Airlines not worried by railway fare cut
Budget airlines are not worried by selective fare cuts announced in the railway budget for 2008-09 and maintain that people would prefer air travel to save time.business Updated: Feb 27, 2008 04:28 IST
Leading budget airlines are not worried by selective fare cuts Railway Minister Lalu Prasad announced in the railway budget for 2008-09 on Tuesday, and maintain that people would prefer air travel to save time.
"There is going to be a Rs.30-80 drop in prices on the Delhi-Mumbai sector but we can take passengers from Delhi to Mumbai in 1 hour 35 minutes while the fastest trains like the Rajdhani Express or the August Kranti Rajdhani Express take 17 hours," said SpiceJet executive chairman Siddhanta Sharma.
Simplifly Deccan executive chairman G.R. Gopinath said the airlines have an added advantage of saving time.
"The railways will never be able to bring down the travelling time. They can only bring down fares," Gopinath told IANS.
He was confident that people would not mind paying extra for air travel. "Since people save time with air travel, I don't think they would mind paying 25-30 percent more and travel by air," he said.
Bruce Ashbey, president and CEO of IndiGo Airlines, said: "We do not consider railways, at any price, to be competitive." He asserted the airlines would not bring down fares following the rail fare cut.
"We do not foresee making any pricing changes as a result of the initiative announced by the railways. Our fares are very attractive for travel in all sectors," he said.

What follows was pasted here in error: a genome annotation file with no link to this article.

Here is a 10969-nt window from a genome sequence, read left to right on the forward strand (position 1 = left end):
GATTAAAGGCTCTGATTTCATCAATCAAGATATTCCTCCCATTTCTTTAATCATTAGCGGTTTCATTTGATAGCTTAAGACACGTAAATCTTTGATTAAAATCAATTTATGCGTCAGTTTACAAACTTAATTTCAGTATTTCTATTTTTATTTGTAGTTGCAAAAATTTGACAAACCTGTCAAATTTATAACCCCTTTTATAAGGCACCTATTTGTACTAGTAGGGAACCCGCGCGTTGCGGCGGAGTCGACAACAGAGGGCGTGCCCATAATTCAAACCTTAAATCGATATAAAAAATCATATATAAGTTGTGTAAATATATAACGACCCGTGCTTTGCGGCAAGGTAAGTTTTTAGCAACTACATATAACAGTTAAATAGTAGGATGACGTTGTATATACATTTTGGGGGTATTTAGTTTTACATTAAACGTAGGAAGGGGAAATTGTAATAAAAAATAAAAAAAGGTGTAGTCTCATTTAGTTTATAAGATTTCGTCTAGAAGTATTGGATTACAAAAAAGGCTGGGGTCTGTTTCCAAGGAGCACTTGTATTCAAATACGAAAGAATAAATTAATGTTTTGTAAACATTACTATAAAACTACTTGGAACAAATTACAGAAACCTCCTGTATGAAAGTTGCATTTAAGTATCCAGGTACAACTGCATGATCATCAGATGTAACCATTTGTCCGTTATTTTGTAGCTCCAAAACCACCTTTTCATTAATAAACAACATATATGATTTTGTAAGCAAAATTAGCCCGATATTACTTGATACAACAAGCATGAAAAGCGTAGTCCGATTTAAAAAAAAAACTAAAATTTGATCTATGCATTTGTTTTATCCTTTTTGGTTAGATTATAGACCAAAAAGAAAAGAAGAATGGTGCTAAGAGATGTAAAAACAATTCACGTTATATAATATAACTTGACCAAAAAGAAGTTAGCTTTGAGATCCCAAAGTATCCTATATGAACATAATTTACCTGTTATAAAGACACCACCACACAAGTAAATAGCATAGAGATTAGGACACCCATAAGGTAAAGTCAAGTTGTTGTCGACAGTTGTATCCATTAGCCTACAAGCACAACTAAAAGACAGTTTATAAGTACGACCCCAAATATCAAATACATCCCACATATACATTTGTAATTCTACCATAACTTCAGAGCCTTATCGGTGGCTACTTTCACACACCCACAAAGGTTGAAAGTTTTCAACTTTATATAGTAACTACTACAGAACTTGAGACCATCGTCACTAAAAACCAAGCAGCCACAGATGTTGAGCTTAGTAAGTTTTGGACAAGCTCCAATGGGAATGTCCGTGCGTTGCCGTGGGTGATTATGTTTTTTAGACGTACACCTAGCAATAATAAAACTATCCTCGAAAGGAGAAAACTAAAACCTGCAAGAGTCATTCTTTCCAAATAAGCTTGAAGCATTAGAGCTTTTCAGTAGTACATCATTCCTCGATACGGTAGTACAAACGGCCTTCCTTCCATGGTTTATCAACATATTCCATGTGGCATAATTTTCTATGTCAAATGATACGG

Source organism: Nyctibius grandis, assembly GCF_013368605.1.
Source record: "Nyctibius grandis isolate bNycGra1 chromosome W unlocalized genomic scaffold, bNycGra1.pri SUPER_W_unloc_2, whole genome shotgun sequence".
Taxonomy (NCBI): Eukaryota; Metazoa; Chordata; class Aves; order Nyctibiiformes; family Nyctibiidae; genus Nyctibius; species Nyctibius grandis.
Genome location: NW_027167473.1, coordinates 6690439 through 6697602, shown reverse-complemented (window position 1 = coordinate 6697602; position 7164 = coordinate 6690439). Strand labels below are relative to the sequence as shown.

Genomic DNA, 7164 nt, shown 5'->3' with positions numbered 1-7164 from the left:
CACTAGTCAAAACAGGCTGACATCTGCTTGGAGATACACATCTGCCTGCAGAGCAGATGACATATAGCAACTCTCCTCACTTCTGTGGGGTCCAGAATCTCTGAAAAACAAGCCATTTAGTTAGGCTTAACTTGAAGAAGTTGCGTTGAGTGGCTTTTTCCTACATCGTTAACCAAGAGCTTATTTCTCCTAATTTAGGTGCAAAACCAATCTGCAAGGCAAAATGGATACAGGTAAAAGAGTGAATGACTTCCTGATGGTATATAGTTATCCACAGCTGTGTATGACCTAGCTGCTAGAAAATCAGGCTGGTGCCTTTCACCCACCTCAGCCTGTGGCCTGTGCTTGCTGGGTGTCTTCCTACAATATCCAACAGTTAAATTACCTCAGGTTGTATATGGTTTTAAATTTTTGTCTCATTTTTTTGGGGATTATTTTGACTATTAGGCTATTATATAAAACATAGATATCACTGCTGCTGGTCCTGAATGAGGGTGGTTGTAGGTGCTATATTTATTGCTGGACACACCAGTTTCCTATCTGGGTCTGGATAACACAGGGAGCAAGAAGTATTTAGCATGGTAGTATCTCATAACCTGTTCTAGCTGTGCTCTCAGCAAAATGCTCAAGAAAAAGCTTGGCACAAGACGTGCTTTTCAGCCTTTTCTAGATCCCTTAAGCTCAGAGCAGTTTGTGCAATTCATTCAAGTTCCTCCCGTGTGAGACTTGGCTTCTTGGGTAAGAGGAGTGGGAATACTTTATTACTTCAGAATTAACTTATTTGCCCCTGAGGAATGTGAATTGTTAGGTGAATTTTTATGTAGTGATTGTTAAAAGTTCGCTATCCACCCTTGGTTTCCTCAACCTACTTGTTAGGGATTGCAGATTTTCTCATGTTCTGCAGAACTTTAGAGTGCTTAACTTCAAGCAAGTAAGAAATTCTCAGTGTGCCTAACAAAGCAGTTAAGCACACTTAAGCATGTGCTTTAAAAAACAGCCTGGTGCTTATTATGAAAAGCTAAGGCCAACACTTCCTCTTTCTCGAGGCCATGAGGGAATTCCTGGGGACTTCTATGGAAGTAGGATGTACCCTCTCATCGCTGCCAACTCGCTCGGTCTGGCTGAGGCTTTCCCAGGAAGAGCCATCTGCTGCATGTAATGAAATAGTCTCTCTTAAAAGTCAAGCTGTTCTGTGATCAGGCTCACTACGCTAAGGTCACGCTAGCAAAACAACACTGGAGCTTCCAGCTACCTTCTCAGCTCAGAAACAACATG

Koustav Dhar, executive director (marketing and planning) of Gurgaon-based MDLR airlines, agreed: "There has been no significant cut in the ticket fares for travel by the Shatabdi trains. I do not see any negative implications for the aviation industry as railways cannot provide the time efficiency that only air travel offers."
GoAir managing director Jeh Wadia said: "We foresee no impact on Indian LCCs of the various initiatives and concessions announced by the railway minister. If the purchasing power of an individual goes up, passengers travelling by railways will upgrade themselves to air travel."
He added the railway budget was a reflection of shifting market trends and consumers' preference for air travel.
"The phenomenal 33 per cent growth recorded by the Indian aviation sector in the last year has led the railway ministry to take a hard look at making rail fares more realistic and attractive for the common man," said Wadia.
However, Sharma pointed out that railways have an unfair advantage with low prices of diesel compared to those of the aviation turbine fuel (ATF), which go up every month.
"Many of the steps announced in the railway budget are actually straight out of the low-cost carrier (LCC) model, for example, e-ticketing, Internet bookings and kiosks for selling tickets," he said.